Wednesday, August 27, 2014

Recent Changes to Louisiana’s Expungement Law – New Waiting Times Before Expungement Can Be Requested

This is the latest blog post regarding the Louisiana Legislature’s recent changes to the expungement law. The new expungement law, or rather laws, repeals LSA-R.S. 44:9 and replaces it with a whole host of new laws found in Code of Criminal Procedure Articles 971-995. There are many new changes and this blog will explain one important and beneficial change for people seeking to expunge their criminal conviction.

In order to be eligible for an expungement under the old law (44:9) it was required that you be sentenced under Article 893 (misdemeanor) or Article 894 (felony). Often though, this important detail was neglected either because the attorney forgot to request it from the judge or the judge declined to make it available. In my practice I get many phone calls from people who were not sentenced under the expungement article. Under the new expungement law these people are now eligible for an expungement if:

You were convicted of a misdemeanor and it has been at least 5 years since the end of your sentence/probation. For felonies the wait time is 10 years after the end of your sentence/probation In addition, during the 5 or 10 year waiting period you cannot have been convicted of an additional criminal charge (misdemeanor or felony) and have no pending criminal charges against you at the time of filing.

This is a great change to the expungement law and will benefit many people. If you need help expunging your criminal record of a misdemeanor or  felony conviction please contact attorney Rhett Spano at 225-387-8327 or for a free consultation. You can also get more information from my website at

Monday, August 25, 2014

Recent Changes to Louisiana’s Expungement Law – Expunging An Arrest From Your Criminal Record

We've been blogging about the recent changes to Louisiana’s expungement law. This blog explains how you can obtain an expungement for an arrest. Obviously if you have a conviction you want to get that expunged. However, not all arrests lead to convictions, or even a prosecution. Nevertheless, an arrest could cost you that new job you've worked hard to get so don’t take a chance – get it expunged.

Let’s say you went to a party with some friends and had a few drinks. On the way home you’re stopped by the police for suspicion of DUI. During the stop the police search your car and see drugs on the floorboard that one of your friends discarded. The friend remains silent and you have to take the charge because it’s your car after all. You’re arrested for DUI and possession of drugs. Obviously, this does not look good to prospective employers.

However, you hire an experienced criminal attorney (such as myself) and he convinces the District Attorney that the case against you is not a good one and you are not prosecuted: your attorney proves that the police officer forgot to calibrate the Intoxilyzer and thus the results are invalid. Also, your attorney proves that the drugs were located on the passenger side floorboard and that you were driving the car. Not likely that you put the drugs there and more likely someone who was in the back seat did. Boom! Out of the woods right?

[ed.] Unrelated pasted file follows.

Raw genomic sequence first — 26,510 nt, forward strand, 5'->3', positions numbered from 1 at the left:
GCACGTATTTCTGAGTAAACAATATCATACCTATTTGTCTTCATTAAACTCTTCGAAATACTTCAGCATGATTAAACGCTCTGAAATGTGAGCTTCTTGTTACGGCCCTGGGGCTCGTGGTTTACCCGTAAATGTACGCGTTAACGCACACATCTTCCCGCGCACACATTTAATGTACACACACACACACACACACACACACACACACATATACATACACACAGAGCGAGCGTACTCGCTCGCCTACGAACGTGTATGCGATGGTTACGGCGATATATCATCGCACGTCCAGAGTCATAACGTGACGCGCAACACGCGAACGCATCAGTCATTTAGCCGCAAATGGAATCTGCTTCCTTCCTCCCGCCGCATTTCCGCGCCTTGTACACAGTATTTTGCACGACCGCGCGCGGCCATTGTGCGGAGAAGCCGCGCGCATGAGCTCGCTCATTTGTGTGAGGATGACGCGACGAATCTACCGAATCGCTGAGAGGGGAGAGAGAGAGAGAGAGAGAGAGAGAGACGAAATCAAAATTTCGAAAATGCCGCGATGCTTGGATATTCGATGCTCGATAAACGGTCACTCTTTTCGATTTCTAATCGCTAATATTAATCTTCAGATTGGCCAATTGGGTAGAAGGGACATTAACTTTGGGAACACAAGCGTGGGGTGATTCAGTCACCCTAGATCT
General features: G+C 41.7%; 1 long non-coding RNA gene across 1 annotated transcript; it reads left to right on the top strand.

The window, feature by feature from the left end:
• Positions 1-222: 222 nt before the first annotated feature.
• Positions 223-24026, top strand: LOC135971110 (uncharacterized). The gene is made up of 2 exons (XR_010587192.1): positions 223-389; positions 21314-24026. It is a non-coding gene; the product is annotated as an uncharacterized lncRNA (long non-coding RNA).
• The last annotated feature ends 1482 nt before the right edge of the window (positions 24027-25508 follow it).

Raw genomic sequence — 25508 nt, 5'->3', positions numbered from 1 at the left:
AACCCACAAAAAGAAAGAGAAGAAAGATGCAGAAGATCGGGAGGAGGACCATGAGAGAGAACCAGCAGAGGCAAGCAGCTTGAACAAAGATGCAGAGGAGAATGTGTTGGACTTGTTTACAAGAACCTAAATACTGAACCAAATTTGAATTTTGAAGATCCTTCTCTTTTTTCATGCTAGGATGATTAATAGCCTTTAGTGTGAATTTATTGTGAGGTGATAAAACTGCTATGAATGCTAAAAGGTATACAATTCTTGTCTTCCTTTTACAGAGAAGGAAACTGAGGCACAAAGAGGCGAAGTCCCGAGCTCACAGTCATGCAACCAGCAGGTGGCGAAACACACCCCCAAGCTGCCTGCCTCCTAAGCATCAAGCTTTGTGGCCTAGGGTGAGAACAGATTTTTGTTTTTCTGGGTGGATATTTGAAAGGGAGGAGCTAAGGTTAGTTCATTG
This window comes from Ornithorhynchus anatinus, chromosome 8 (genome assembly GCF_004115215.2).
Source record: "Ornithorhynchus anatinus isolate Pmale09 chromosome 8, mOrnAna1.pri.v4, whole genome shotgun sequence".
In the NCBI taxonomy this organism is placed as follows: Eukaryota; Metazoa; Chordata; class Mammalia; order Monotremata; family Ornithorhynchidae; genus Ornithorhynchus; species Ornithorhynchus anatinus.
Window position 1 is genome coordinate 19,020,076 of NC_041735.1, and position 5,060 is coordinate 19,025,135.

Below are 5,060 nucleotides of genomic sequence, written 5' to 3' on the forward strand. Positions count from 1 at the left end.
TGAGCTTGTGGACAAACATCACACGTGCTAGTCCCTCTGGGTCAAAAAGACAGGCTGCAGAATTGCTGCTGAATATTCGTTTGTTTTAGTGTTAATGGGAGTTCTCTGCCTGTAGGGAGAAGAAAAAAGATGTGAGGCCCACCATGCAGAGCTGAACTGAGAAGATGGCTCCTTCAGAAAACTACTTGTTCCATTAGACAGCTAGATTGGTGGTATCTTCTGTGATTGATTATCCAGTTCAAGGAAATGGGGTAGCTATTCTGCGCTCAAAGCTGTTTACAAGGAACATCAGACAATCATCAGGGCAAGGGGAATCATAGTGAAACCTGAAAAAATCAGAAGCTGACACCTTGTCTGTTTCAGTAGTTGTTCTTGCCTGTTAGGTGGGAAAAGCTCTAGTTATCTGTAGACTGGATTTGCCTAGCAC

Not really. Even though you were not prosecuted your criminal record still shows that you were arrested for DUI and possession of drugs. The vast majority of employers will take a pass on hiring you. What can be done about this?

You can get the arrest record expunged under Article 976. There is no set waiting time to get an arrest expunged if any of these conditions are met:

1.     You are not prosecuted for the offense and the time period that the DA has to prosecute you for the offense is expired. How long this time period is depends on the crime. It is longer for felonies than misdemeanors. An experienced attorney can tell you if this has occurred.

2.     The District Attorney declines to prosecute any offense arising out of the arrest.  If the DA goes on record as stating they are not going to prosecute then you don’t have to “run out the clock” on the time period. Again, an attorney can help you determine this.

3.     You are prosecuted but an attorney gets the case dismissed in court, gets the charges quashed or wins your trial. As you can see, hiring a good defense attorney has a direct effect on your ability to get an arrest expunged.

If you need help expunging your criminal record of a misdemeanor or felony arrest please contact attorney Rhett Spano at 225-387-8327 or for a free consultation. You can also get more information from my website at

Thursday, August 21, 2014

Recent Changes to Louisiana’s Expungement Law – How Do You Know If You Are Eligible to Have Your Conviction Expunged